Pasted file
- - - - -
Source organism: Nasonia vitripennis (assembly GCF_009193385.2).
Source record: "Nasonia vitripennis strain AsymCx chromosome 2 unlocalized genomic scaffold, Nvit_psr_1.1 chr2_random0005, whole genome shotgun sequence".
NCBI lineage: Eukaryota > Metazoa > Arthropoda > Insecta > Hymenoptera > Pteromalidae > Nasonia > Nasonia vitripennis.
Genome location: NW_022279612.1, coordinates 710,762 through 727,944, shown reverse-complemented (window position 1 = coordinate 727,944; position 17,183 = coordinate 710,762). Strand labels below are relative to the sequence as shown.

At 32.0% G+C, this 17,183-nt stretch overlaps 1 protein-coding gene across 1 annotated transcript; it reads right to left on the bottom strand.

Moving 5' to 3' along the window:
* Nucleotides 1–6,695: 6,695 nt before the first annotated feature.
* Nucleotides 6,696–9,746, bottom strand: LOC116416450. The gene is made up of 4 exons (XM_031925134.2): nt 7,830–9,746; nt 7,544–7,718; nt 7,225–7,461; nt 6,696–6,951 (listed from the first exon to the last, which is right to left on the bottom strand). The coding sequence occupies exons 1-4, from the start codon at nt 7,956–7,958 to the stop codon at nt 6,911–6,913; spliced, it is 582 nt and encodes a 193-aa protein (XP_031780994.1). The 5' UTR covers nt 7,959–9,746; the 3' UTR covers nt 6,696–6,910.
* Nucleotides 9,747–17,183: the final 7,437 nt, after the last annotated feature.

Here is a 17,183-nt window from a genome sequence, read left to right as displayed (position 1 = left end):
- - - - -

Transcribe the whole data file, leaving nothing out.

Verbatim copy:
Source organism: Nasonia vitripennis (assembly GCF_009193385.2).
Source record: "Nasonia vitripennis strain AsymCx chromosome 2 unlocalized genomic scaffold, Nvit_psr_1.1 chr2_random0005, whole genome shotgun sequence".
NCBI lineage: Eukaryota > Metazoa > Arthropoda > Insecta > Hymenoptera > Pteromalidae > Nasonia > Nasonia vitripennis.
Genome location: NW_022279612.1, coordinates 710,762 through 727,944, shown reverse-complemented (window position 1 = coordinate 727,944; position 17,183 = coordinate 710,762). Strand labels below are relative to the sequence as shown.

At 32.0% G+C, this 17,183-nt stretch overlaps 1 protein-coding gene across 1 annotated transcript; it reads right to left on the bottom strand.

Moving 5' to 3' along the window:
* Nucleotides 1–6,695: 6,695 nt before the first annotated feature.
* Nucleotides 6,696–9,746, bottom strand: LOC116416450. The gene is made up of 4 exons (XM_031925134.2): nt 7,830–9,746; nt 7,544–7,718; nt 7,225–7,461; nt 6,696–6,951 (listed from the first exon to the last, which is right to left on the bottom strand). The coding sequence occupies exons 1-4, from the start codon at nt 7,956–7,958 to the stop codon at nt 6,911–6,913; spliced, it is 582 nt and encodes a 193-aa protein (XP_031780994.1). The 5' UTR covers nt 7,959–9,746; the 3' UTR covers nt 6,696–6,910.
* Nucleotides 9,747–17,183: the final 7,437 nt, after the last annotated feature.

Here is a 17,183-nt window from a genome sequence, read left to right as displayed (position 1 = left end):